What can we learn from fidelity of implementation monitoring models within early grade reading programs?

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Early grade reading programs have become a focus of significant investment in the international development community in recent years. These interventions often include similar components: the development of mother-tongue teaching and learning materials including structured teacher guides and pupil books; teacher professional development including in-service training, ongoing coaching, and professional learning communities; and community engagement around reading. The theory of change posits that, in combination, these components will lead to improved reading skills for pupils. However, this involves a certain leap of faith, because we don’t usually know what teachers do in their classrooms when the door is closed.

We believe the effectiveness of early grade reading programs requires a clear understanding of the extent to which these programs are implemented according to design at the classroom level. In other words, it requires a clear understanding of the fidelity of implementation (FOI) of the programs, to enable identification of gaps in programming and of steps to improve implementation. Currently, FOI monitoring is central to many early grade reading programs around the world, including smaller pilot programs, mid-sized interventions and programs at scale. The data is viewed as highly useful because it is so actionable – in fact, our experience has shown that governments are often very interested in integrating classroom-level FOI data into their own monitoring systems.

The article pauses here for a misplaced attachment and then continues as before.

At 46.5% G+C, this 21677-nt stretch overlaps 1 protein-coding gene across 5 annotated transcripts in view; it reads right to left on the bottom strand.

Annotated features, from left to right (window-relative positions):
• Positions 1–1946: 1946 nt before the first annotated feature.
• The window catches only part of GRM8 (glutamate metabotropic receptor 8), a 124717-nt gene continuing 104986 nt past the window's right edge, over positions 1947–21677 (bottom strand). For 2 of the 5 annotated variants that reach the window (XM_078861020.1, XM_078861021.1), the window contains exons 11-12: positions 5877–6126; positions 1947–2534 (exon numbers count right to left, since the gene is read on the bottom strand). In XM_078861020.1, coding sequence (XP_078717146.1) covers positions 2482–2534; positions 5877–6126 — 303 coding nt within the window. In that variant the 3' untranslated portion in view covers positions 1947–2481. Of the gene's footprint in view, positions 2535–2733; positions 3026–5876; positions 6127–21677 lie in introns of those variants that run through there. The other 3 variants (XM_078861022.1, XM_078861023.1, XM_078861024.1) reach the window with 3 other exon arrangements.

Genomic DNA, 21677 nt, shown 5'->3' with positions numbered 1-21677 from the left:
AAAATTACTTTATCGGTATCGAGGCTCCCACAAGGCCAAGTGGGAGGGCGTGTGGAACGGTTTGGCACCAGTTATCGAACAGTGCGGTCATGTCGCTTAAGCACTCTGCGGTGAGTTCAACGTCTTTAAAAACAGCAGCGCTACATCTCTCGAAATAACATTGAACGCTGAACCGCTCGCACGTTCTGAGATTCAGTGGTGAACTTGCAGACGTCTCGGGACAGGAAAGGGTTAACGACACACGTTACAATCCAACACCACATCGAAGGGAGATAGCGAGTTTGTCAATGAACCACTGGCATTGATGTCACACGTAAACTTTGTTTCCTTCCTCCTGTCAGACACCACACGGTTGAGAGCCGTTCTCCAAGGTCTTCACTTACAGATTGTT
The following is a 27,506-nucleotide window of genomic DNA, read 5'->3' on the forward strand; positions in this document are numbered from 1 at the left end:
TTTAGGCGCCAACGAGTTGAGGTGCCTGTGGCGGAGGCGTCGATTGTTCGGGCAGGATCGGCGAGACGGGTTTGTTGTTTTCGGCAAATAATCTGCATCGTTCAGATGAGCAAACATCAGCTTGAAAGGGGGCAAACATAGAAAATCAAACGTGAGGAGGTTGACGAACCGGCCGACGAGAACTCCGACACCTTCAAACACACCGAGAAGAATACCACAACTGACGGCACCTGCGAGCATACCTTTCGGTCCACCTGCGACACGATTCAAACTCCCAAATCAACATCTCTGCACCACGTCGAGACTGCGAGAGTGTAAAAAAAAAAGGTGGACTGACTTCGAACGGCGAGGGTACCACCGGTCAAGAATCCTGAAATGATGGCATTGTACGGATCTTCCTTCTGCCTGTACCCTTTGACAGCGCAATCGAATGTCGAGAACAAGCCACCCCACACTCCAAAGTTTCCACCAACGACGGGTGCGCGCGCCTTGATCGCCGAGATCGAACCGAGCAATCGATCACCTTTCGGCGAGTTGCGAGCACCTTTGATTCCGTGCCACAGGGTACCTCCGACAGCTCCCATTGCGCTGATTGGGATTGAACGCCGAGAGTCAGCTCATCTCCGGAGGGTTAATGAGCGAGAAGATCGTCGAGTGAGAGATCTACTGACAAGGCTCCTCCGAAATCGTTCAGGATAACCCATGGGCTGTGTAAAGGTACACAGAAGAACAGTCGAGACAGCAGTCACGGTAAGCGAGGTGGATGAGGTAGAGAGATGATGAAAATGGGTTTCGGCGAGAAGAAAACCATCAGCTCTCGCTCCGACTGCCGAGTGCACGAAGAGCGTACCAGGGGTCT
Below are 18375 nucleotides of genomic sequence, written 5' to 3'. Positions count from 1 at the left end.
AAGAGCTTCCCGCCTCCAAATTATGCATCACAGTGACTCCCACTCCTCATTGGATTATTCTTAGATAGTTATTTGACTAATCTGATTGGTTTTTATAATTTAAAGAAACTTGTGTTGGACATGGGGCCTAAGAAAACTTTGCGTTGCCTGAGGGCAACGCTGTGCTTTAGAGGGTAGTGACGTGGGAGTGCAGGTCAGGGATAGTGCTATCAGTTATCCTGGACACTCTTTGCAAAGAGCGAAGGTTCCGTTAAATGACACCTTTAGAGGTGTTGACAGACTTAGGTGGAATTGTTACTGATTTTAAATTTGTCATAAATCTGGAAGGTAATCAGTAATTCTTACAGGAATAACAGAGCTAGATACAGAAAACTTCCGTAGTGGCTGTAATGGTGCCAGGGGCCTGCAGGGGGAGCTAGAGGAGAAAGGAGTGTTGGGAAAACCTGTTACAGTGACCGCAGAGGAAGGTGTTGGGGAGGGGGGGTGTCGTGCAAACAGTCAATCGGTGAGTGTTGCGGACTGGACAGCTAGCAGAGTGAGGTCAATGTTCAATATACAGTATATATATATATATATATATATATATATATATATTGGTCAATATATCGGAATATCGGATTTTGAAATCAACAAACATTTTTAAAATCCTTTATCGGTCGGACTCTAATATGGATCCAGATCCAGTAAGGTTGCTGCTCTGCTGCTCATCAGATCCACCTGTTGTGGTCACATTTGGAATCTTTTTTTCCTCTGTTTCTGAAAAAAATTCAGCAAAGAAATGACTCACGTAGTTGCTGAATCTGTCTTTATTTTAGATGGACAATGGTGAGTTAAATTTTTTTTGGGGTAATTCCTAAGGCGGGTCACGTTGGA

From designing our own FHI 360 FOI monitoring systems, it became clear that there are a number of different models with wide-ranging cost and sustainability implications. In this post, we provide an overview of FOI, describe the FOI monitoring models from two of our own early grade reading projects in Ghana and Nigeria, and outline a research study that aims to see what we could learn from them.